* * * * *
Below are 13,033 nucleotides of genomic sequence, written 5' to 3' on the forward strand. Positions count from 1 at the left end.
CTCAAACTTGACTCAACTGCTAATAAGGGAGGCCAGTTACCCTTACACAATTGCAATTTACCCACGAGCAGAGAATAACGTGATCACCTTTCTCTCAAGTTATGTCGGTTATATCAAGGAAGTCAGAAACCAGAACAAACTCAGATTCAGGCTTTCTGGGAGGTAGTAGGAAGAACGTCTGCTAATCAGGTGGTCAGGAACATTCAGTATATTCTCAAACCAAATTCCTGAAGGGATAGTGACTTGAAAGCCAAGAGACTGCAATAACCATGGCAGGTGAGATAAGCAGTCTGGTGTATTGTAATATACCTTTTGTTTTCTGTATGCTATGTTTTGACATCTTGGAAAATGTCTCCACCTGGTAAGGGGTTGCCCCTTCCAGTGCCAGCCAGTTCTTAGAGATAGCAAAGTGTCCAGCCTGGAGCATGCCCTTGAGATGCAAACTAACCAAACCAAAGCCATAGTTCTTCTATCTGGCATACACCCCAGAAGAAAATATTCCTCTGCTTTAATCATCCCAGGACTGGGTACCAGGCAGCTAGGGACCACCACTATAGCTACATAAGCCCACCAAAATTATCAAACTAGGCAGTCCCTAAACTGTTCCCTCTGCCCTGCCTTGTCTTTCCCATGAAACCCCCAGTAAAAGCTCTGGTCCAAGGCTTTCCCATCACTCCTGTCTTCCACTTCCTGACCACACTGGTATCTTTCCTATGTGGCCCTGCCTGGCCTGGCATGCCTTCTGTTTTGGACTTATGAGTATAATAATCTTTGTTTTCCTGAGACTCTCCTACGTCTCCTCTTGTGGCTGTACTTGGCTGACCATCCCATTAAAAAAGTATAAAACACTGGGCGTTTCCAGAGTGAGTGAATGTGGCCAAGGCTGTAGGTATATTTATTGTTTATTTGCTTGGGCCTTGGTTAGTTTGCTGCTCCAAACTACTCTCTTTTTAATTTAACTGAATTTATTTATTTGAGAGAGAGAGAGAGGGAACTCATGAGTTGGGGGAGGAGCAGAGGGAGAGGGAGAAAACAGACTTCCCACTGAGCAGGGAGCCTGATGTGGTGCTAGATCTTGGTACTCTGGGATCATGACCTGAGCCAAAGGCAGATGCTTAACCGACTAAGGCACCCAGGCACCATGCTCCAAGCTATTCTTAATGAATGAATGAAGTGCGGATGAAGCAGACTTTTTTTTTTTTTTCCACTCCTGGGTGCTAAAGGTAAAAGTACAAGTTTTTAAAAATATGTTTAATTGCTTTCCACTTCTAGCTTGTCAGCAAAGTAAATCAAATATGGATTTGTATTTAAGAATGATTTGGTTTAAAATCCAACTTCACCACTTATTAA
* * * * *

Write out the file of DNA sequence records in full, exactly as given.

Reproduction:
Below are 13,033 nucleotides of genomic sequence, written 5' to 3' on the forward strand. Positions count from 1 at the left end.
CTCAAACTTGACTCAACTGCTAATAAGGGAGGCCAGTTACCCTTACACAATTGCAATTTACCCACGAGCAGAGAATAACGTGATCACCTTTCTCTCAAGTTATGTCGGTTATATCAAGGAAGTCAGAAACCAGAACAAACTCAGATTCAGGCTTTCTGGGAGGTAGTAGGAAGAACGTCTGCTAATCAGGTGGTCAGGAACATTCAGTATATTCTCAAACCAAATTCCTGAAGGGATAGTGACTTGAAAGCCAAGAGACTGCAATAACCATGGCAGGTGAGATAAGCAGTCTGGTGTATTGTAATATACCTTTTGTTTTCTGTATGCTATGTTTTGACATCTTGGAAAATGTCTCCACCTGGTAAGGGGTTGCCCCTTCCAGTGCCAGCCAGTTCTTAGAGATAGCAAAGTGTCCAGCCTGGAGCATGCCCTTGAGATGCAAACTAACCAAACCAAAGCCATAGTTCTTCTATCTGGCATACACCCCAGAAGAAAATATTCCTCTGCTTTAATCATCCCAGGACTGGGTACCAGGCAGCTAGGGACCACCACTATAGCTACATAAGCCCACCAAAATTATCAAACTAGGCAGTCCCTAAACTGTTCCCTCTGCCCTGCCTTGTCTTTCCCATGAAACCCCCAGTAAAAGCTCTGGTCCAAGGCTTTCCCATCACTCCTGTCTTCCACTTCCTGACCACACTGGTATCTTTCCTATGTGGCCCTGCCTGGCCTGGCATGCCTTCTGTTTTGGACTTATGAGTATAATAATCTTTGTTTTCCTGAGACTCTCCTACGTCTCCTCTTGTGGCTGTACTTGGCTGACCATCCCATTAAAAAAGTATAAAACACTGGGCGTTTCCAGAGTGAGTGAATGTGGCCAAGGCTGTAGGTATATTTATTGTTTATTTGCTTGGGCCTTGGTTAGTTTGCTGCTCCAAACTACTCTCTTTTTAATTTAACTGAATTTATTTATTTGAGAGAGAGAGAGAGGGAACTCATGAGTTGGGGGAGGAGCAGAGGGAGAGGGAGAAAACAGACTTCCCACTGAGCAGGGAGCCTGATGTGGTGCTAGATCTTGGTACTCTGGGATCATGACCTGAGCCAAAGGCAGATGCTTAACCGACTAAGGCACCCAGGCACCATGCTCCAAGCTATTCTTAATGAATGAATGAAGTGCGGATGAAGCAGACTTTTTTTTTTTTTTCCACTCCTGGGTGCTAAAGGTAAAAGTACAAGTTTTTAAAAATATGTTTAATTGCTTTCCACTTCTAGCTTGTCAGCAAAGTAAATCAAATATGGATTTGTATTTAAGAATGATTTGGTTTAAAATCCAACTTCACCACTTATTAA